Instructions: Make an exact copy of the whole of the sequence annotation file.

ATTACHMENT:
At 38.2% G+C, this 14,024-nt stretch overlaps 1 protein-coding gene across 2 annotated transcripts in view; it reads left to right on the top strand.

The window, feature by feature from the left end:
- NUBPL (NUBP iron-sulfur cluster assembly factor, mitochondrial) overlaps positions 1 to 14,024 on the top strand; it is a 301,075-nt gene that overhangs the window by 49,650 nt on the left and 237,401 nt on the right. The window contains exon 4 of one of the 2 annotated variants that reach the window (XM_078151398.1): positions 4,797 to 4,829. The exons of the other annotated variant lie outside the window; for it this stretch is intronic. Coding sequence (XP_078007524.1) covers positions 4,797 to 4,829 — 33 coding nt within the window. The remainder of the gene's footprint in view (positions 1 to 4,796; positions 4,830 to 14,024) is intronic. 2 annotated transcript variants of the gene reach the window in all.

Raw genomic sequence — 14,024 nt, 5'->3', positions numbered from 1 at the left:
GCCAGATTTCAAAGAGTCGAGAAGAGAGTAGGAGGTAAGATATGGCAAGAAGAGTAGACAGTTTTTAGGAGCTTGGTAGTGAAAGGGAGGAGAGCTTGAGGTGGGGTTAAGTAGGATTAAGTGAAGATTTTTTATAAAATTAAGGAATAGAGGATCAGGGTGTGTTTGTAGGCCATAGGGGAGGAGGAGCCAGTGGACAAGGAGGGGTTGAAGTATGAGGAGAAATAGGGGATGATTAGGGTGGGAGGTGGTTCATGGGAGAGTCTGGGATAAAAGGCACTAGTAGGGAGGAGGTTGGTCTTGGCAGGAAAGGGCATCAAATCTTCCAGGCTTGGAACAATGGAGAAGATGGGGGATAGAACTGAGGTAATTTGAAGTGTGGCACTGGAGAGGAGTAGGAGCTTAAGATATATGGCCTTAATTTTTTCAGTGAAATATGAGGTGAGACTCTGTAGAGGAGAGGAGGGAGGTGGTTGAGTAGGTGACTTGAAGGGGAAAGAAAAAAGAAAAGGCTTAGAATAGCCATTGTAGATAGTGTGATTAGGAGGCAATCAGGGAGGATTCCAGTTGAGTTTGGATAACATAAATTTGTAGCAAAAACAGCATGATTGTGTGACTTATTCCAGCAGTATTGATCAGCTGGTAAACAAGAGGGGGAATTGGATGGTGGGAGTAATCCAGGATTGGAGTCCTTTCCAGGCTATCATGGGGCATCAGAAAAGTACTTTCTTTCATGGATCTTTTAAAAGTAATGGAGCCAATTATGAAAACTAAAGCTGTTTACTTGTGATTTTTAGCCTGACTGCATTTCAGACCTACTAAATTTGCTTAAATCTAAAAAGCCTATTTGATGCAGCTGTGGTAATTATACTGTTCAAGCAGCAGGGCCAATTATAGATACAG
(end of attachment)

At 38.2% G+C, this 14,024-nt stretch overlaps 1 protein-coding gene across 2 annotated transcripts in view; it reads left to right on the top strand.

The window, feature by feature from the left end:
- NUBPL (NUBP iron-sulfur cluster assembly factor, mitochondrial) overlaps positions 1 to 14,024 on the top strand; it is a 301,075-nt gene that overhangs the window by 49,650 nt on the left and 237,401 nt on the right. The window contains exon 4 of one of the 2 annotated variants that reach the window (XM_078151398.1): positions 4,797 to 4,829. The exons of the other annotated variant lie outside the window; for it this stretch is intronic. Coding sequence (XP_078007524.1) covers positions 4,797 to 4,829 — 33 coding nt within the window. The remainder of the gene's footprint in view (positions 1 to 4,796; positions 4,830 to 14,024) is intronic. 2 annotated transcript variants of the gene reach the window in all.

Raw genomic sequence — 14,024 nt, 5'->3', positions numbered from 1 at the left:
GCCAGATTTCAAAGAGTCGAGAAGAGAGTAGGAGGTAAGATATGGCAAGAAGAGTAGACAGTTTTTAGGAGCTTGGTAGTGAAAGGGAGGAGAGCTTGAGGTGGGGTTAAGTAGGATTAAGTGAAGATTTTTTATAAAATTAAGGAATAGAGGATCAGGGTGTGTTTGTAGGCCATAGGGGAGGAGGAGCCAGTGGACAAGGAGGGGTTGAAGTATGAGGAGAAATAGGGGATGATTAGGGTGGGAGGTGGTTCATGGGAGAGTCTGGGATAAAAGGCACTAGTAGGGAGGAGGTTGGTCTTGGCAGGAAAGGGCATCAAATCTTCCAGGCTTGGAACAATGGAGAAGATGGGGGATAGAACTGAGGTAATTTGAAGTGTGGCACTGGAGAGGAGTAGGAGCTTAAGATATATGGCCTTAATTTTTTCAGTGAAATATGAGGTGAGACTCTGTAGAGGAGAGGAGGGAGGTGGTTGAGTAGGTGACTTGAAGGGGAAAGAAAAAAGAAAAGGCTTAGAATAGCCATTGTAGATAGTGTGATTAGGAGGCAATCAGGGAGGATTCCAGTTGAGTTTGGATAACATAAATTTGTAGCAAAAACAGCATGATTGTGTGACTTATTCCAGCAGTATTGATCAGCTGGTAAACAAGAGGGGGAATTGGATGGTGGGAGTAATCCAGGATTGGAGTCCTTTCCAGGCTATCATGGGGCATCAGAAAAGTACTTTCTTTCATGGATCTTTTAAAAGTAATGGAGCCAATTATGAAAACTAAAGCTGTTTACTTGTGATTTTTAGCCTGACTGCATTTCAGACCTACTAAATTTGCTTAAATCTAAAAAGCCTATTTGATGCAGCTGTGGTAATTATACTGTTCAAGCAGCAGGGCCAATTATAGATACAG